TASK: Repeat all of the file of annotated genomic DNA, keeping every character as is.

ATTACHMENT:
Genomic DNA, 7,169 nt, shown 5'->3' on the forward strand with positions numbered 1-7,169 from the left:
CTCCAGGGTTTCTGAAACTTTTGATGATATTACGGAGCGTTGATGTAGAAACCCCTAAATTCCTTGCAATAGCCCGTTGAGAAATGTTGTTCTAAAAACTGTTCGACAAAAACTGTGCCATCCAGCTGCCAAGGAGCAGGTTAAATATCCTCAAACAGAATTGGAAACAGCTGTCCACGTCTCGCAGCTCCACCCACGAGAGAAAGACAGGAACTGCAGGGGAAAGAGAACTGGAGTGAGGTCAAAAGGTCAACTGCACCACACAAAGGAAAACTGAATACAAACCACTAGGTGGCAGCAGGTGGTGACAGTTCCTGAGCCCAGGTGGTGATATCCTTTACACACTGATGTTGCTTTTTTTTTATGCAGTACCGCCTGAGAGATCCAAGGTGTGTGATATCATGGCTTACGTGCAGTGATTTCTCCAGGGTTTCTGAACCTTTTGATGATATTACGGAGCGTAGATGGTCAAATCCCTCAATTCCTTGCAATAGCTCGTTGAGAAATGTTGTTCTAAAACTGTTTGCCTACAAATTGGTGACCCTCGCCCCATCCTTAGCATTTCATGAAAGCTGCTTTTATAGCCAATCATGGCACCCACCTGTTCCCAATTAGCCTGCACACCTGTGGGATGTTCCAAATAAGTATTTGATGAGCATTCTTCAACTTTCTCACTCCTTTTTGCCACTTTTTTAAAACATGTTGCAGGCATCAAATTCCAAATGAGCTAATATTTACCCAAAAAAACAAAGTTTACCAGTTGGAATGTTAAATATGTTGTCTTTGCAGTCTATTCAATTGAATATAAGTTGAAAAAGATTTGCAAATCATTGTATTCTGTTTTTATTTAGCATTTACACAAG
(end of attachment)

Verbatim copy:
Genomic DNA, 7,169 nt, shown 5'->3' on the forward strand with positions numbered 1-7,169 from the left:
CTCCAGGGTTTCTGAAACTTTTGATGATATTACGGAGCGTTGATGTAGAAACCCCTAAATTCCTTGCAATAGCCCGTTGAGAAATGTTGTTCTAAAAACTGTTCGACAAAAACTGTGCCATCCAGCTGCCAAGGAGCAGGTTAAATATCCTCAAACAGAATTGGAAACAGCTGTCCACGTCTCGCAGCTCCACCCACGAGAGAAAGACAGGAACTGCAGGGGAAAGAGAACTGGAGTGAGGTCAAAAGGTCAACTGCACCACACAAAGGAAAACTGAATACAAACCACTAGGTGGCAGCAGGTGGTGACAGTTCCTGAGCCCAGGTGGTGATATCCTTTACACACTGATGTTGCTTTTTTTTTATGCAGTACCGCCTGAGAGATCCAAGGTGTGTGATATCATGGCTTACGTGCAGTGATTTCTCCAGGGTTTCTGAACCTTTTGATGATATTACGGAGCGTAGATGGTCAAATCCCTCAATTCCTTGCAATAGCTCGTTGAGAAATGTTGTTCTAAAACTGTTTGCCTACAAATTGGTGACCCTCGCCCCATCCTTAGCATTTCATGAAAGCTGCTTTTATAGCCAATCATGGCACCCACCTGTTCCCAATTAGCCTGCACACCTGTGGGATGTTCCAAATAAGTATTTGATGAGCATTCTTCAACTTTCTCACTCCTTTTTGCCACTTTTTTAAAACATGTTGCAGGCATCAAATTCCAAATGAGCTAATATTTACCCAAAAAAACAAAGTTTACCAGTTGGAATGTTAAATATGTTGTCTTTGCAGTCTATTCAATTGAATATAAGTTGAAAAAGATTTGCAAATCATTGTATTCTGTTTTTATTTAGCATTTACACAAG